Category Archives: Geology

Time

Time

Time

Time is relative.  It is all a matter of perspective.  It is said that realized beings like Jesus or the Buddha lived entirely in the moment, which connects them with the timelessness of being.  For mortals such as I, it is sometimes difficult to have a perspective greater than the next few hours.  Carol and I do a weekly plan, setting our schedule for that span of time.  For people in the corporate world, time usually means the bottom line for the quarter.  Children see summer vacation as lasting a long time; for us old people, it’s over in a flash. 

I seem to have several time perspectives.  In my spiritual life, I attempt to be in the moment and in the eternal.  In meditation, however, I find myself planning the next day or reviewing childhood events, not in some exalted state.  My everyday life tends to be day by day, checking the weekly plan if I remember to.  Often I can’t remember which evening I am supposed to cook. 

I have developed something of a longer perspective on life as I age.  I am shocked to realize that a lot of people were born in this century, which for me is a relatively short time.  Y2K wasn’t that long ago. I can remember Senator Joe McCarthy and the Army-McCarthy hearings when the country was experiencing  a right wing resurgence a lot like now.  That time ended, as will this one, probably in November.  I was in the Army when Kennedy was shot.  Obama is in year eight of his presidency; we have watched his daughters grow up.  As teenagers, I wonder if they think their dad is hopelessly clueless, even if he is The Man. 

Newspaper Rock, Utah

Newspaper Rock, Utah

My history professors talked about developing a historical perspective, to take a long view about human events.  To some degree I succeeded.  I can connect the pagan deities of Mesopotamia with elements of Islam, Judaism, and Christianity.  Four thousand year old Greek myths influence our current thinking.  Because of the American Civil War, I dislike grits, sweet ice tea, deep fried fish,  y’all, and that strange flag.  Most southerners are wonderful people, but I am not one of them.  But, I feel a connection with the people who illustrated their world on the sandstone canyon walls of Western Colorado and Utah. Parents with children born in 2009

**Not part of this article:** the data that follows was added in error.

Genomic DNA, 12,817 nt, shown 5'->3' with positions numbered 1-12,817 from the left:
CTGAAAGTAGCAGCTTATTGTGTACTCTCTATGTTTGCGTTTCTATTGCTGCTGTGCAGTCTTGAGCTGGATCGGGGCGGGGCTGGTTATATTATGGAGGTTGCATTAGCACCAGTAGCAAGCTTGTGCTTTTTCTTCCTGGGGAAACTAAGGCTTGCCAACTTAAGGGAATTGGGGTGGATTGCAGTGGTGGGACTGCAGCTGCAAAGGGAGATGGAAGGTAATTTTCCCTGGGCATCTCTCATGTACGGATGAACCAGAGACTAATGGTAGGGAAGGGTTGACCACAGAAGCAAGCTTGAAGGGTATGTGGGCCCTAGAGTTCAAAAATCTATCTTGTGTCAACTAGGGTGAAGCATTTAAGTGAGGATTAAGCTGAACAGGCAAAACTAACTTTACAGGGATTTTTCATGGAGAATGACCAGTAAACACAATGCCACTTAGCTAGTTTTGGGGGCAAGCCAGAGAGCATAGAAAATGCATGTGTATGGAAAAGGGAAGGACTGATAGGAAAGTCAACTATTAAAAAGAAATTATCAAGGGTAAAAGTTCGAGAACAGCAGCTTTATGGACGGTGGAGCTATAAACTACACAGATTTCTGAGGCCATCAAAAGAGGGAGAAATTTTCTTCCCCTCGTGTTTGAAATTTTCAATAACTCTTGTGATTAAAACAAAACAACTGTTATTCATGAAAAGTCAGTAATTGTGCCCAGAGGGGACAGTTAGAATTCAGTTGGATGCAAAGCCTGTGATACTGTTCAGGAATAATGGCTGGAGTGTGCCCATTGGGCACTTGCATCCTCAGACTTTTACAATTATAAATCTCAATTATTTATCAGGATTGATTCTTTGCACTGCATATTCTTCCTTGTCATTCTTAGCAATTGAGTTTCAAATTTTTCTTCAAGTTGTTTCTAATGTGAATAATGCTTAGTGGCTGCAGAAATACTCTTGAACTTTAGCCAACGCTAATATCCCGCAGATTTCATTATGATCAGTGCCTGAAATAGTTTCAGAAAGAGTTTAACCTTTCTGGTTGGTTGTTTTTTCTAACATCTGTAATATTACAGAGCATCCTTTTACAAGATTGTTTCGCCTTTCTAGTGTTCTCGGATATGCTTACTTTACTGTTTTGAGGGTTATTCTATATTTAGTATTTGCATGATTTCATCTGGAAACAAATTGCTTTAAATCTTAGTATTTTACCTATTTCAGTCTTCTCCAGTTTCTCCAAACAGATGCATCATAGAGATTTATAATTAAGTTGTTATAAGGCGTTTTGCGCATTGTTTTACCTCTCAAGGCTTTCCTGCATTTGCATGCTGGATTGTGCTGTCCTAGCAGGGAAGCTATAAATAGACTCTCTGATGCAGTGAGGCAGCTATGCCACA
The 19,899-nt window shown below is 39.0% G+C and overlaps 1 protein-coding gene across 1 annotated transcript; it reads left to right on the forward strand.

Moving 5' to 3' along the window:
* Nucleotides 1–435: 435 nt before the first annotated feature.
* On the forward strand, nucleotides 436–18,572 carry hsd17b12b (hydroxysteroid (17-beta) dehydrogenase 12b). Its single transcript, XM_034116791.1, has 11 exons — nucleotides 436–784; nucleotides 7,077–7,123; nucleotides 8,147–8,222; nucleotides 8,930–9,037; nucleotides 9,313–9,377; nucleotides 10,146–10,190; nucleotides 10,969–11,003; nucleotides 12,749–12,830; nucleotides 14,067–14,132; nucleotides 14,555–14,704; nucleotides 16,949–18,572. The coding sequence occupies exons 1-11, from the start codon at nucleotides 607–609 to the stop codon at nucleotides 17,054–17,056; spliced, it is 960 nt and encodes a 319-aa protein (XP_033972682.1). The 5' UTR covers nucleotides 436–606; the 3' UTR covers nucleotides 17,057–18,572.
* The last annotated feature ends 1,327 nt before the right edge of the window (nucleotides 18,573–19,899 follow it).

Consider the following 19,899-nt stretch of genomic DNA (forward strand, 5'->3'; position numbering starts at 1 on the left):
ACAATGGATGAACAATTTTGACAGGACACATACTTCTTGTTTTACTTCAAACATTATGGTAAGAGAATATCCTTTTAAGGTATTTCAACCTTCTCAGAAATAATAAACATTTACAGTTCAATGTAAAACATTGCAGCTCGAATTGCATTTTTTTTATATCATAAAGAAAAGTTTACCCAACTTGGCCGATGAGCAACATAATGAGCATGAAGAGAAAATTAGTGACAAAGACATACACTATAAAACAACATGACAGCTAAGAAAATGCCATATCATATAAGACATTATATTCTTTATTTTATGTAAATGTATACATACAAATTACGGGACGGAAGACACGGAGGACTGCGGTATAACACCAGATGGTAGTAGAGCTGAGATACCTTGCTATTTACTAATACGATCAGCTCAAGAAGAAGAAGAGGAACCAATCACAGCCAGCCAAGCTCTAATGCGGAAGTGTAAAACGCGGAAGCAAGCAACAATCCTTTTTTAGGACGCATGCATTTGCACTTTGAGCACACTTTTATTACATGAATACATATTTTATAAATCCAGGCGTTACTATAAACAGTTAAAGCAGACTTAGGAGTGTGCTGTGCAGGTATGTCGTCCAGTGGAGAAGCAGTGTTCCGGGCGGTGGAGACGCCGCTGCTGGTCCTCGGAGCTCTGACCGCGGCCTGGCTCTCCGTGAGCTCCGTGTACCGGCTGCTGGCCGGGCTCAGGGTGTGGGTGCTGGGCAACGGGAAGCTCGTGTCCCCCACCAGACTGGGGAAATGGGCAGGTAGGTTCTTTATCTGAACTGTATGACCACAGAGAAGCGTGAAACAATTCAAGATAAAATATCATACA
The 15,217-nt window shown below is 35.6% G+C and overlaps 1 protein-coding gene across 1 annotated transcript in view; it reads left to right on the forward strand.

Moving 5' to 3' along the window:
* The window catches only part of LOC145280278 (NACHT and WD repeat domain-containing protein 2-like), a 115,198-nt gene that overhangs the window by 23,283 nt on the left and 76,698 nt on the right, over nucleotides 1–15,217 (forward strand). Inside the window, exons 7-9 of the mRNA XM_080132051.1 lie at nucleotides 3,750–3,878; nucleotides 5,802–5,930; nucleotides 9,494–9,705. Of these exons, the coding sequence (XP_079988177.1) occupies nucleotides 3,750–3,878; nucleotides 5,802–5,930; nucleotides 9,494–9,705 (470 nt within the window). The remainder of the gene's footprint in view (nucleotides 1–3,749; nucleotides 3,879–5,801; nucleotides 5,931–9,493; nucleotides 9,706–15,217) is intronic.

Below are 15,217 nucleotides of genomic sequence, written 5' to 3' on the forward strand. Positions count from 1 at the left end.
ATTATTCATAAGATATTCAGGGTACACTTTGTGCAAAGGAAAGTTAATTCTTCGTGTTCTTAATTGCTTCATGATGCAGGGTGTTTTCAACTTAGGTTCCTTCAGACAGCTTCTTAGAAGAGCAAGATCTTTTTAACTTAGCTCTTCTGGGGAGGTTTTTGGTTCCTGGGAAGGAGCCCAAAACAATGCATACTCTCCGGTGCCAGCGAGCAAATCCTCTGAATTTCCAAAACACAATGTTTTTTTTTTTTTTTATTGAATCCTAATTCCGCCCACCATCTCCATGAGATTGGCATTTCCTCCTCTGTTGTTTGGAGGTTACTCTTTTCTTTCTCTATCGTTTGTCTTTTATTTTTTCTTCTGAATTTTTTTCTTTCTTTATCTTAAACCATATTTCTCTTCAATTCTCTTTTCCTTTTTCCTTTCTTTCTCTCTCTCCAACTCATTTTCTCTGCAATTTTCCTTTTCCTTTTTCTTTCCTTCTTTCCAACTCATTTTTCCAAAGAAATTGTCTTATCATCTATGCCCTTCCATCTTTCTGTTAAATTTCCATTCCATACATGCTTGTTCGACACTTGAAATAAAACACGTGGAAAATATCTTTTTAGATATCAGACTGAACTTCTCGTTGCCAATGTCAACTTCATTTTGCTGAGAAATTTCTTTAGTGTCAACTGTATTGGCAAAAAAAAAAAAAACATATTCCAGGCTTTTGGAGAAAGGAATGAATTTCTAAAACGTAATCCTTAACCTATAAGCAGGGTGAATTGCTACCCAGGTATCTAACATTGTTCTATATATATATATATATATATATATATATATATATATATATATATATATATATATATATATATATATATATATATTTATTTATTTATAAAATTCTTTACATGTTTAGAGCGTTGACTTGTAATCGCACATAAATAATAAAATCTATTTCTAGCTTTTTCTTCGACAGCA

2009So, where are we?  From “Do I have to go to the bathroom?”, to what’s to cook tonight, to the doctor’s appointment Thursday.  From there, it’s my lifetime and all that has gone on, even to those kids born in 2009, when my pickup was built (with a faulty airbag).from there it is the span of human history as recorded by symbols such as writing, the digital cloud, or rock paintings.  Then I  go to archeology and the origins of humankind. 

Next is yours and my favorite subject, geology and the universe.  Time changes, from hours to days to weeks, years, lifetimes, and all of human history, all mere blinks in the span of geologic time.  Four billion years ago our planet was a ball of very hot rock.  2.7 billion years ago what is now Denver was part of an island arc similar to Indonesia headed for a collision with Wyoming.  Lots of things crash in Wyoming. 

65 million years ago this place was a sea bottom, with shale accumulating that runs from South Dakota to central Utah.  Denver has gone from a hunk of hot rock to an island, a sea floor, a place being buried in the stuff washing out of the Rockies as the glaciers melted, to a place with a lot of people and their accumulated toxic waste and a lot of used plastic.   

The planet and the universe will go on, with humankind gone, mostly as a result of their own folly.  What does it all mean?  Maybe what is important is the time I took this morning to watch a big hawk fly over the DU campus looking for a little critter to eat.

 

Perspective

Roman Empire

Roman Empire

As I moved along in my history studies I heard a lot about developing a historical perspective.  It means acquiring a long view about historical processes.  For example, how the civilizations on the Italian peninsula evolved from Etruscan influences to Greek colonies to the start of the Roman city state with a political system somewhat modeled on Greek city-states to a republic, evolving with the growth of the empire and the need to defend the borders which tended to generate a more autocratic government which became increasingly corrupt and unable to check the invasions of Germanic tribes which led to collapse and the Dark Ages.  How is that for a synopsis?